We incorporate psychological ownership theory and adversity literature to examine the joint effect of psychological ownership and adversity on entrepreneurs' persistence decision. The results of two experiments and one survey show that both low adversity and high psychological ownership for the venture increase entrepreneurs' likelihood of persistence. We also identify the moderating effect of adversity. Psychological ownership is more relevant to the likelihood of persistence when adversity is high than when it is low. Our research contributes to psychological ownership theory and the entrepreneurial persistence literature and has practical implications for entrepreneurs.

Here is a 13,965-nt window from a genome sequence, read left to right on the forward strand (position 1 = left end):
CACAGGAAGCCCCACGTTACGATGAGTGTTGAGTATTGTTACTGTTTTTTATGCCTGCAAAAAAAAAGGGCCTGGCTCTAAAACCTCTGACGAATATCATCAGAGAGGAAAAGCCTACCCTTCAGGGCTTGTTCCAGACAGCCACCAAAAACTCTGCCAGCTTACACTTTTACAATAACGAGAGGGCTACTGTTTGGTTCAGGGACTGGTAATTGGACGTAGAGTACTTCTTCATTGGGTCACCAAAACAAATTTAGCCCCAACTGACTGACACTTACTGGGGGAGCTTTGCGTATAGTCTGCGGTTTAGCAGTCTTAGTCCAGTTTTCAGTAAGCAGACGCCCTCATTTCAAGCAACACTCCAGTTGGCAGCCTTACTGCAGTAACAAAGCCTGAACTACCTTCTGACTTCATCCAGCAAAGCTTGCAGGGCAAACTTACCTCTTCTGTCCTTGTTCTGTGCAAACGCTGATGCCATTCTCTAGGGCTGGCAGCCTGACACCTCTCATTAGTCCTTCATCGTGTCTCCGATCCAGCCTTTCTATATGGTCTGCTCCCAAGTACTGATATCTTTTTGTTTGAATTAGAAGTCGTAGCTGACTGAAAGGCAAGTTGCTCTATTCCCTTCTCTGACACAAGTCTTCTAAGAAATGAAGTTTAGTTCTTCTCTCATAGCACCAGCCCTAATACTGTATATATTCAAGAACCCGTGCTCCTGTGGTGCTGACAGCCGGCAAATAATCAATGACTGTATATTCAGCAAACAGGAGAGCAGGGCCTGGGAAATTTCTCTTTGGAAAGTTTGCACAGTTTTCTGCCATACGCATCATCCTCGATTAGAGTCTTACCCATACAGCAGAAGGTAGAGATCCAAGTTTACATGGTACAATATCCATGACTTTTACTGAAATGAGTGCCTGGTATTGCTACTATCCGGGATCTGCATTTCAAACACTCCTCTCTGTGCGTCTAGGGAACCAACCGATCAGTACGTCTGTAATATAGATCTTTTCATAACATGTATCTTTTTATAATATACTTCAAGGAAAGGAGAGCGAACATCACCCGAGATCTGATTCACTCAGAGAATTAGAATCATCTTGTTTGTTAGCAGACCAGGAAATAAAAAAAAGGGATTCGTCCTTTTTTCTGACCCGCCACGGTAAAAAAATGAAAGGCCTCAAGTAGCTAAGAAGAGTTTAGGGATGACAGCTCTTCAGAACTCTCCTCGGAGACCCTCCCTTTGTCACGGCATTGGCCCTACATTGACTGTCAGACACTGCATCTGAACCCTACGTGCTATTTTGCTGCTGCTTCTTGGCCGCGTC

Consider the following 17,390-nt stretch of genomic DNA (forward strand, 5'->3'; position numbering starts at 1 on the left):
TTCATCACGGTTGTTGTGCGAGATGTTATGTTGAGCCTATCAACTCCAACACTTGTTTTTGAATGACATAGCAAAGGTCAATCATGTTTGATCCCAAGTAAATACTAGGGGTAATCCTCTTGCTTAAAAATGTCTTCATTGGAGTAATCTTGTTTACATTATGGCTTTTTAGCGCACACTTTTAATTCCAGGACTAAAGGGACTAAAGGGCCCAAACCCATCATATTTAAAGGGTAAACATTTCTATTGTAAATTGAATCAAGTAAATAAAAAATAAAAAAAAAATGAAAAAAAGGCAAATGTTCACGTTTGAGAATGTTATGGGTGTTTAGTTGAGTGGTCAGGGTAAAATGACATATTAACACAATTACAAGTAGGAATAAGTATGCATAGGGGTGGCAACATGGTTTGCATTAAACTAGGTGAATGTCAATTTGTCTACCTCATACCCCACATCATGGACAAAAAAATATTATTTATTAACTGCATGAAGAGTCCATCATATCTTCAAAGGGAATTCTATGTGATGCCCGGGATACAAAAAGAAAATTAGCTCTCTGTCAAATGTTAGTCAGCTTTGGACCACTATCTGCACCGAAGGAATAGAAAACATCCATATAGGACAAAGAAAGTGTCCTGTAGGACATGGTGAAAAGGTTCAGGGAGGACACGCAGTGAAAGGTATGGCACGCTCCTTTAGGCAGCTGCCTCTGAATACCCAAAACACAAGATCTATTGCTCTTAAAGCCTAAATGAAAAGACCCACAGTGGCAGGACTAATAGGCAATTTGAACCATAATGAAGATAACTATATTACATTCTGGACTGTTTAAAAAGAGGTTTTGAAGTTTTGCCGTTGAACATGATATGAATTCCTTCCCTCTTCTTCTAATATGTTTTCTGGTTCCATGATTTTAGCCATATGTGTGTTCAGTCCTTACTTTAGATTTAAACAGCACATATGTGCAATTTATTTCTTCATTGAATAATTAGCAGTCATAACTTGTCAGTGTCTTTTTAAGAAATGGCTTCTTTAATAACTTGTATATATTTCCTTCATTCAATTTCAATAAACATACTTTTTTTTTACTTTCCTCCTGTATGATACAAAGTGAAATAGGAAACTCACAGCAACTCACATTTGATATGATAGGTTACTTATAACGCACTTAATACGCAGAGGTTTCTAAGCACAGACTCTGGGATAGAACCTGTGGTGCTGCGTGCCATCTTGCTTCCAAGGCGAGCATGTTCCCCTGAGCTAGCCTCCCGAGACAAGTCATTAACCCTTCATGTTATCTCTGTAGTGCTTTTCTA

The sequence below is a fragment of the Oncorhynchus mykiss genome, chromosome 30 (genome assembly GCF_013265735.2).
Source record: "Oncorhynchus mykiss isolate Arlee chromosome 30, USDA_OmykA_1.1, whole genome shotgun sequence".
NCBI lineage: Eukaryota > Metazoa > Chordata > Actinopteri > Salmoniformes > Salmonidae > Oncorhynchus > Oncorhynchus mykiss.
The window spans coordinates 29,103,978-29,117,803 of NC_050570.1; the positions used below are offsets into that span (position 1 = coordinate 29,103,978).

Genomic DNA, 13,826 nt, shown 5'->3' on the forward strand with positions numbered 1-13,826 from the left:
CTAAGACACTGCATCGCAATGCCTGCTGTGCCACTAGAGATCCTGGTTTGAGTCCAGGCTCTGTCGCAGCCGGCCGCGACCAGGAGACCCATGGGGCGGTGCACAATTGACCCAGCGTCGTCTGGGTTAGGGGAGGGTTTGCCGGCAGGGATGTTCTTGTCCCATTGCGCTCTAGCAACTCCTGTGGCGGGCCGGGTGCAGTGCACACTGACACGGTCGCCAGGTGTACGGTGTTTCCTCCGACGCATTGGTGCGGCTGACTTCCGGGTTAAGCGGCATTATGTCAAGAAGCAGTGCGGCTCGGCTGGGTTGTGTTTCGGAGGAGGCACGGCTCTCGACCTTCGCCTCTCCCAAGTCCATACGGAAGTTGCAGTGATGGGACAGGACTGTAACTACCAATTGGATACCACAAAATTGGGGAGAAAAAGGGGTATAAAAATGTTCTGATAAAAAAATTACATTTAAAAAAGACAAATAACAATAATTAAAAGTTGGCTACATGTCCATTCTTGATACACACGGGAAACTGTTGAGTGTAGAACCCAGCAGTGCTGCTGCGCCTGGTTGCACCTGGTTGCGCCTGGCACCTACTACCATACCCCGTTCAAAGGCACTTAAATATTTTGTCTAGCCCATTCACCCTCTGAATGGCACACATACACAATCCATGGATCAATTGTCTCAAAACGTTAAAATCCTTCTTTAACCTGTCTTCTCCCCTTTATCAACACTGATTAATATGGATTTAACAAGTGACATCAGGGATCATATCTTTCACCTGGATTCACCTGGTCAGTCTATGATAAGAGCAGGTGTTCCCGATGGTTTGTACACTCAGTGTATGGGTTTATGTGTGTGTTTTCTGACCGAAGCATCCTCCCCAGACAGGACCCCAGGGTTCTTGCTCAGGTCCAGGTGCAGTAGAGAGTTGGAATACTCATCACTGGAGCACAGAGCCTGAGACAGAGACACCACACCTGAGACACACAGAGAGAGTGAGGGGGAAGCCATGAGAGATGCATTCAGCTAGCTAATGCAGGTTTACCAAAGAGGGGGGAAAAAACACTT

ASJC Scopus subject areas
- Developmental and Educational Psychology
- Arts and Humanities (miscellaneous)
- Applied Psychology